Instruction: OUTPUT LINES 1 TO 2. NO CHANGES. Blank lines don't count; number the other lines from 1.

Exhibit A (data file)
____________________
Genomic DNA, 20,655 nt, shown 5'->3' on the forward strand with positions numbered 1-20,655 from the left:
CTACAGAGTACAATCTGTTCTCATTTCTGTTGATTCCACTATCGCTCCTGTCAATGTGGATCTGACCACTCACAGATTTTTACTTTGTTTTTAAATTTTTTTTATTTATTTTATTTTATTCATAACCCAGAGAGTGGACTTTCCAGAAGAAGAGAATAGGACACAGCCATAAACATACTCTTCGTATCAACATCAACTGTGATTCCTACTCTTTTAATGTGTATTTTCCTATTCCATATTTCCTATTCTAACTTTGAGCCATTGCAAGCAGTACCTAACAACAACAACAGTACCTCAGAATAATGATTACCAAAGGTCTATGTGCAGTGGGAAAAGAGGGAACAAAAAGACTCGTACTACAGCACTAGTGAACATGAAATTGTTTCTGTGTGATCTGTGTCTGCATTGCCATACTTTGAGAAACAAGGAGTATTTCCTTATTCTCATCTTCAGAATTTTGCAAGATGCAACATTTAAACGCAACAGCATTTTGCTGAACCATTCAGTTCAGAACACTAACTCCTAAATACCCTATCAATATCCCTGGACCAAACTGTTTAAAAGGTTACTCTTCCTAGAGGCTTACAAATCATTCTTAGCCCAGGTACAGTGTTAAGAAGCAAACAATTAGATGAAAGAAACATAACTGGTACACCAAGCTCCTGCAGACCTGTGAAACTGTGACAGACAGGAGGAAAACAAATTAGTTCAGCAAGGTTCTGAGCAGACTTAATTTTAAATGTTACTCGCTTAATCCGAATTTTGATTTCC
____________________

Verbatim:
Genomic DNA, 20,655 nt, shown 5'->3' on the forward strand with positions numbered 1-20,655 from the left:
CTACAGAGTACAATCTGTTCTCATTTCTGTTGATTCCACTATCGCTCCTGTCAATGTGGATCTGACCACTCACAGATTTTTACTTTGTTTTTAAATTTTTTTTATTTATTTTATTTTATTCATAACCCAGAGAGTGGACTTTCCAGAAGAAGAGAATAGGACACAGCCATAAACATACTCTTCGTATCAACATCAACTGTGATTCCTACTCTTTTAATGTGTATTTTCCTATTCCATATTTCCTATTCTAACTTTGAGCCATTGCAAGCAGTACCTAACAACAACAACAGTACCTCAGAATAATGATTACCAAAGGTCTATGTGCAGTGGGAAAAGAGGGAACAAAAAGACTCGTACTACAGCACTAGTGAACATGAAATTGTTTCTGTGTGATCTGTGTCTGCATTGCCATACTTTGAGAAACAAGGAGTATTTCCTTATTCTCATCTTCAGAATTTTGCAAGATGCAACATTTAAACGCAACAGCATTTTGCTGAACCATTCAGTTCAGAACACTAACTCCTAAATACCCTATCAATATCCCTGGACCAAACTGTTTAAAAGGTTACTCTTCCTAGAGGCTTACAAATCATTCTTAGCCCAGGTACAGTGTTAAGAAGCAAACAATTAGATGAAAGAAACATAACTGGTACACCAAGCTCCTGCAGACCTGTGAAACTGTGACAGACAGGAGGAAAACAAATTAGTTCAGCAAGGTTCTGAGCAGACTTAATTTTAAATGTTACTCGCTTAATCCGAATTTTGATTTCC